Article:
BP and Halliburton knew weeks before an explosion tore through a BP rig in the Gulf of Mexico that the cement mix they planned to pump into an undersea BP well was faulty, a probe found.
But they went ahead regardless, and the unstable cement that Halliburton poured into BP's Macondo well to secure the casing on the sea floor was fingered by a commission set up by President Barack Obama as one of the key causes of the April accident.
"Halliburton and BP both had results in March showing that a very similar foam slurry design to the one actually pumped at the Macondo well would be unstable, but neither acted upon that data," Fred Bartlit, chief counsel to the oil spill commission, said in a letter outlining the commission's first findings.
"Halliburton (and perhaps BP) should have considered redesigning the foam slurry before pumping it at the Macondo well," the letter said.
The findings jar with statements made by Halliburton in the weeks following the accident. The oil services company said it had tested the cement before pumping it on April 19 and 20 and found it to be stable.
BP's undersea Macondo well ruptured on April 20, causing an explosion on the oil rig at the surface that killed 11 workers.
Experts have long suspected that "the cement used to secure the production casing and isolate the hydrocarbon zone at the bottom of the well, must have failed in some way," the commission, which Obama tasked with finding the root causes of the disaster, said in a preliminary report.
To confirm their suspicions about the cement, or lay them to rest, the commission members asked scientists to conduct stability tests on the cement made from the same compounds as the slurry used on the BP well.
When the scientists were unable to produce stable cement in the laboratory using materials provided by Halliburton, the commission asked the global oil services company "to give us all of the data from all tests it had run on the Macondo cement slurry," the report says.
Halliburton complied, providing the committee with the results of three tests of the nitrogen foam cement that was eventually pumped into the BP well to prevent hydrocarbons from entering it and potentially causing an explosion.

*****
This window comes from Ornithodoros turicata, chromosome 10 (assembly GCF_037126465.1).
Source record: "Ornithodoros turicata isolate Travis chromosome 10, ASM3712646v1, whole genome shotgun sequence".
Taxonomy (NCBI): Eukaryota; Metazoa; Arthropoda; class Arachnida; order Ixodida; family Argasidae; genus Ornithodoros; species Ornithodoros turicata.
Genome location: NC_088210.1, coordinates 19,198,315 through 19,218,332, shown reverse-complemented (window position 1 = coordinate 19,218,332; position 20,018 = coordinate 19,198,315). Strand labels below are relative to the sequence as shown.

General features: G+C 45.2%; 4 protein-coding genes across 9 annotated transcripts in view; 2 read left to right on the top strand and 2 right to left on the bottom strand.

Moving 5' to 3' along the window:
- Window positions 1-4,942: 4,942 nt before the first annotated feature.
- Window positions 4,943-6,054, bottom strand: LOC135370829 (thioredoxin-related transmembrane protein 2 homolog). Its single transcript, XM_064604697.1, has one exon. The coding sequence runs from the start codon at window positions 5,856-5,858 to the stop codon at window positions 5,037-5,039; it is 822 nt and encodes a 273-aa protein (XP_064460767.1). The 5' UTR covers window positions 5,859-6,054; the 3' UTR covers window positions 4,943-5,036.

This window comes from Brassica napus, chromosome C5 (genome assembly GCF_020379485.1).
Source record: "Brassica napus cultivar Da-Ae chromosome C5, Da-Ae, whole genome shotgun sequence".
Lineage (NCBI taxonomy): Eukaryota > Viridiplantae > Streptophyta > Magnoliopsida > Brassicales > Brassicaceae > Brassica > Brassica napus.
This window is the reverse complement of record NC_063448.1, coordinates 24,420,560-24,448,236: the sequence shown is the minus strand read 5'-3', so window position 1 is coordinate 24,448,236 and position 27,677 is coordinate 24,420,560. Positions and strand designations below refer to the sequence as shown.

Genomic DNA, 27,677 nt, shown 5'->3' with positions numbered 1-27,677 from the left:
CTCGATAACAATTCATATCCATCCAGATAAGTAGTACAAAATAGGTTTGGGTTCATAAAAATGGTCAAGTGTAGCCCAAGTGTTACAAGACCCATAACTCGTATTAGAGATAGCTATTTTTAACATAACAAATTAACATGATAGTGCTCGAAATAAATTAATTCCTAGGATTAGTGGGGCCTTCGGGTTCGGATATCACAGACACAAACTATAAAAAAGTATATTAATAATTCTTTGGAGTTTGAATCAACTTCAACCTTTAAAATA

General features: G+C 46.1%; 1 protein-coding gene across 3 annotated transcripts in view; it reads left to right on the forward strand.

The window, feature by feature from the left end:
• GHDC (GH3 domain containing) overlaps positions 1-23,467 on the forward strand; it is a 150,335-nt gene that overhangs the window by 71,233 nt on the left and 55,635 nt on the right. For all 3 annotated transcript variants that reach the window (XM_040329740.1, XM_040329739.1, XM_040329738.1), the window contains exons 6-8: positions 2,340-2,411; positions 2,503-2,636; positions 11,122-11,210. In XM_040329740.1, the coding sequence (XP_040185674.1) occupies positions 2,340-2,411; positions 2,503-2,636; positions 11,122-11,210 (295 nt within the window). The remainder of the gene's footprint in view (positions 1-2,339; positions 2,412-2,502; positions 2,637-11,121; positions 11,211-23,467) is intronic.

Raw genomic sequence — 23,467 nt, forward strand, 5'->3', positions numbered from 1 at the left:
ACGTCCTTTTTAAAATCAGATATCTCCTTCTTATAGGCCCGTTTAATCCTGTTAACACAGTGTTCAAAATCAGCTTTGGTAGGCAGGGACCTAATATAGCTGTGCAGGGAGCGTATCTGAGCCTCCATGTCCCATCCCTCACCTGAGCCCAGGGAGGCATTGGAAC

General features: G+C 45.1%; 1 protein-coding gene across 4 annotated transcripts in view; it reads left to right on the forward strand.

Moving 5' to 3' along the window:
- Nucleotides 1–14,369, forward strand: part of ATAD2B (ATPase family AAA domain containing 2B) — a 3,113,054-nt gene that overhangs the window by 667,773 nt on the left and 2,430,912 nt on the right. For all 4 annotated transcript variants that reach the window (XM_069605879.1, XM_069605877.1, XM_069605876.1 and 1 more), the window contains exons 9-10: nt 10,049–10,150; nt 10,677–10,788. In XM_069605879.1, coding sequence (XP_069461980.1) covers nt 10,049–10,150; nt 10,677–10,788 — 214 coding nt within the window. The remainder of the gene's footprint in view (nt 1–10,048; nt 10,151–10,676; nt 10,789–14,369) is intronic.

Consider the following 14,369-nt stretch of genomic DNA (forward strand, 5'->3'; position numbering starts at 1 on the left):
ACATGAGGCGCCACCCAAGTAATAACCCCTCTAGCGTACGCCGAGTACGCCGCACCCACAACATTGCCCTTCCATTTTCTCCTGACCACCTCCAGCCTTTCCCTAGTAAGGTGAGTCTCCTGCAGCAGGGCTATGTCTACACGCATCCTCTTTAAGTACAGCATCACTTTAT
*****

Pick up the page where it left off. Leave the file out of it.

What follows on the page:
Two of the tests were conducted in February and one at the beginning of April, just days before the rig exploded. None of the tests found the cement to be stable.
A fourth test was set up, probably in mid-April after Halliburton learned that the results of the previous test had been "unfavorable," the report said.
"Halliburton personnel again modified the testing procedure and this time -- for the first time -- the data indicated the foam slurry design would be stable," the report said.
But the results of that test would not have been available before the blowout on the well, meaning that when Halliburton pumped cement into the BP well, it probably did so "without any lab results indicating that" what it was doing was safe, the report said.
"This is like building a car when you know the brakes could fail, but you sell the cars anyway," said Congressman Edward Markey, chair of the energy and environment subcommittee in the House of Representatives' Energy and Commerce Committee.
"We now know what BP and Halliburton knew, and when they knew it. And we know they did absolutely nothing about it.
"The fact that BP and Halliburton knew this cement job could fail only solidifies their liability and responsibility for this disaster," he said.
The commission was careful to underline that the cement seal was not the only factor that led to the tragic accident, which is still impacting the fragile wetlands of Louisiana and wildlife in the Mississippi Delta and Gulf.
Cementing failures are "not uncommon" and the oil industry has developed tests to identify and remedy deficient cement jobs, the report said.
But BP and Transocean -- the company from which the Deepwater Horizon rig was leased and which had personnel on the rig -- "misinterpreted or chose not to conduct such tests at the Macondo well," the report said.
Representatives from the companies involved in the accident, industry executives, technical experts and regulators are due to testify in Washington next month at a hearing called by the commission into the preliminary findings of the April 20 rig explosion.
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